Please note that I haven't seen this yet myself. Death Note's TV version won't show in my country until Wednesday. No doubt I'll add my rants to the rest right about then. Until then I'm left haunting Tweets, looking for the word on the street.
So what's the deal? Let's start with the positives. All three of them.
Hinako Sano's Misa Amane
Calling Curtains on the Death Note TV Show
Nothing to do with the plot, acting nor even its actuality, but everything to do with the drapes seen in the background of an early scene. They're apparently quite popular curtains to be purchased amongst the Japanese populace.
Dozens of pictures ensued of televisions showing Death Note - and its floral drapes - alongside the exact same curtains in viewers' homes.
Apparently consumers and set designers alike visited one of the most ubiquitous Japanese home furnishing stores. Those particular drapes were perfect for purses on a budget. Colourful, economical and cheap. Hence so many people owning them.
There's one example above, as Tweeted by @ts1_ksdd. There are plenty more on Rocket News 24.
Anyone else concerned that the background curtains were what TV viewers most found to talk about? Doesn't bode well, does it?
High Kanto Viewers for Death Note TV Launch
Then the site pretty much leapt straight into reminding folk that they're streaming the show world-wide on Wednesday. So, like, subscribe to them. kthxbai.
Even those with a vested interest are struggling to support this one then.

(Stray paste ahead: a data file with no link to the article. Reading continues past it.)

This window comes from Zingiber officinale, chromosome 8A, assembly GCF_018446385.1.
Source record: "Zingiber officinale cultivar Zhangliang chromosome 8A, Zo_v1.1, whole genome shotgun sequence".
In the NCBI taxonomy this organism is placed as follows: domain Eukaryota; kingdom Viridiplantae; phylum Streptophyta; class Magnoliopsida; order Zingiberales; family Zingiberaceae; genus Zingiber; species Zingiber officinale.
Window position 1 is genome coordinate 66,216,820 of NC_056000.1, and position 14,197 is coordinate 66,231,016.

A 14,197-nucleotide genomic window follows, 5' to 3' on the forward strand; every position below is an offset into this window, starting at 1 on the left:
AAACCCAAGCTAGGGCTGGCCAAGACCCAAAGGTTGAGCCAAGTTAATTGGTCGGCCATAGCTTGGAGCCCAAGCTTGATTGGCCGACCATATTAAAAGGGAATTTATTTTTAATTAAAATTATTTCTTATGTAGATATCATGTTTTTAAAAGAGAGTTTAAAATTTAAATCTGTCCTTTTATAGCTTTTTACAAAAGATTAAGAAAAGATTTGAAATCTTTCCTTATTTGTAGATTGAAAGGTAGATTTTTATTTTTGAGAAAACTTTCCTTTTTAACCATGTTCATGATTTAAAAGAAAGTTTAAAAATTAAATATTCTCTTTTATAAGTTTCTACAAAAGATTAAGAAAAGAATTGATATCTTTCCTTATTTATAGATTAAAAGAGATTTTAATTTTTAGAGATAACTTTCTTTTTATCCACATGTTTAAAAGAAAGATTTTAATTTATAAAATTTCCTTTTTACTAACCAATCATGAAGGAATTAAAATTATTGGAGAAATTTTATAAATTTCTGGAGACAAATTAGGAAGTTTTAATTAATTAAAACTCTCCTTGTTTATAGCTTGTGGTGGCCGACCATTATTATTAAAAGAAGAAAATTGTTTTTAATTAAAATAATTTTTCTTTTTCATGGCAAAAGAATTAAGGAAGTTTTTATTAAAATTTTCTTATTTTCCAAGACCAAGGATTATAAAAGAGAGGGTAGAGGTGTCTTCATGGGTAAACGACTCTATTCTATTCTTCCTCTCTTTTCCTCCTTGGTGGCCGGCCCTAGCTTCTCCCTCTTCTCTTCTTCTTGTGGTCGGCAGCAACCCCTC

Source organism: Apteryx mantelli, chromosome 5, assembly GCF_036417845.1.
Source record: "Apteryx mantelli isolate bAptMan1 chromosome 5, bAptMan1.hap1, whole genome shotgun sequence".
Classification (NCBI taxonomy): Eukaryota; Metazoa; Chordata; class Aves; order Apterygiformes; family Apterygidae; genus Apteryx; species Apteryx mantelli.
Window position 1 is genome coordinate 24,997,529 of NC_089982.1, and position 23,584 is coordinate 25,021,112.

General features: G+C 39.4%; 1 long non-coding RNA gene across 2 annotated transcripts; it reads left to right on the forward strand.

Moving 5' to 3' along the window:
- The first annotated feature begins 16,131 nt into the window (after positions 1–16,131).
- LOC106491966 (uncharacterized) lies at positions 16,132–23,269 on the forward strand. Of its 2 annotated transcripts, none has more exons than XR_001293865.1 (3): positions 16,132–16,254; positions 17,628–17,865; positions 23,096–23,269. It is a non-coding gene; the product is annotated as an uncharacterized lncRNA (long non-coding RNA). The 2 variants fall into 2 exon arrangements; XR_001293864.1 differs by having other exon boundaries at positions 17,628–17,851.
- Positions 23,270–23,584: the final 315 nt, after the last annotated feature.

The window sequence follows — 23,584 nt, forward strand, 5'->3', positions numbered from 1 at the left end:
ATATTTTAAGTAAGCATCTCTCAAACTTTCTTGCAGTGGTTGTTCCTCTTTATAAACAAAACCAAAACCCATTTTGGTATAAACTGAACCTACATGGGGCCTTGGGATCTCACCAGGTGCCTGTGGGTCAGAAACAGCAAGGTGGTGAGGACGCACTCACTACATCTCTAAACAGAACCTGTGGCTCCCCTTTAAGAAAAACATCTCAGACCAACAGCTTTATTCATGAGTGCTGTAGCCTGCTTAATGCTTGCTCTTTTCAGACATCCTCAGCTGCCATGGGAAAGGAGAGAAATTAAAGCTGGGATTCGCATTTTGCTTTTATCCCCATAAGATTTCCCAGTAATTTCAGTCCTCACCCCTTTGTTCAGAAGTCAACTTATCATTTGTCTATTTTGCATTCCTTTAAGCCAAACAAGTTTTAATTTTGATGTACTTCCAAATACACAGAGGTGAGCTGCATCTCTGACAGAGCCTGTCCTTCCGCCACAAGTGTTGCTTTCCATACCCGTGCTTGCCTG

So what's gone so wrong? Time to turn our attention to the negatives.
TV Death Note Doesn't Wow Japanese Fans
Few seemed prepared to follow their thumbs down with a detailed analysis of why they so disliked what they saw. Especially not in 140 characters. Those who did tended to focus upon the characterisations, which differed hugely from those familiar personalities known from previous canon tellings.
For a start, L is 'too pretty' with none of the quirks and general weirdness known and loved by millions.
Moreover, Sayu (Reiko Fujiwara) has descended into the realms of 'whiny brat'; Soichiro (Yutaka Matsushige) has lost his gravitas; and Light (Masataka Kubota) is simply too ordinary, a regular guy with none of the genius which fuelled the original plot-lines. His characterisation seemed 'under-developed' and his fan-boy antics over Misa's band Ichigo Berry bordered upon Otaku.
Plus the pace was rushed and the screenplay rubbish.
She went into more detail than is easily permissible on Twitter. Nevertheless the Twittosphere seemed in essence to agree with her observations.
Death Note Television Trailer
Two of the earliest trailers (reproduced on Anime News Network) openly and repeatedly stated that we'll be 'surprised' by the 'final climax'. That there is a 'new resolution', 'new ending'. None of that sardonic Near narrative in the Yellow Box then. (And still no sign of Mello either.)
Death Note's pilot episode on TV confirmed many of the direst speculations.
Light isn't an especially bright boy in this telling. He's a student of fairly average intelligence at the local university, whose greatest aspiration in life is to be a civil servant. The main excitement in his life is following girl band Ichigo Berry, those main star is Misa Amane.
Plot Changes for Death Note's TV Drama
Incidentally, there are going to be new characters. Presumably not cameo ones, if the producers have felt the need to announce them.
All in all, this new Death Note appears to be touching the familiar tale, but only by the lightest fingertip grasp. How we'll ultimately receive it remains to be seen, but the initial reaction doesn't seem too good.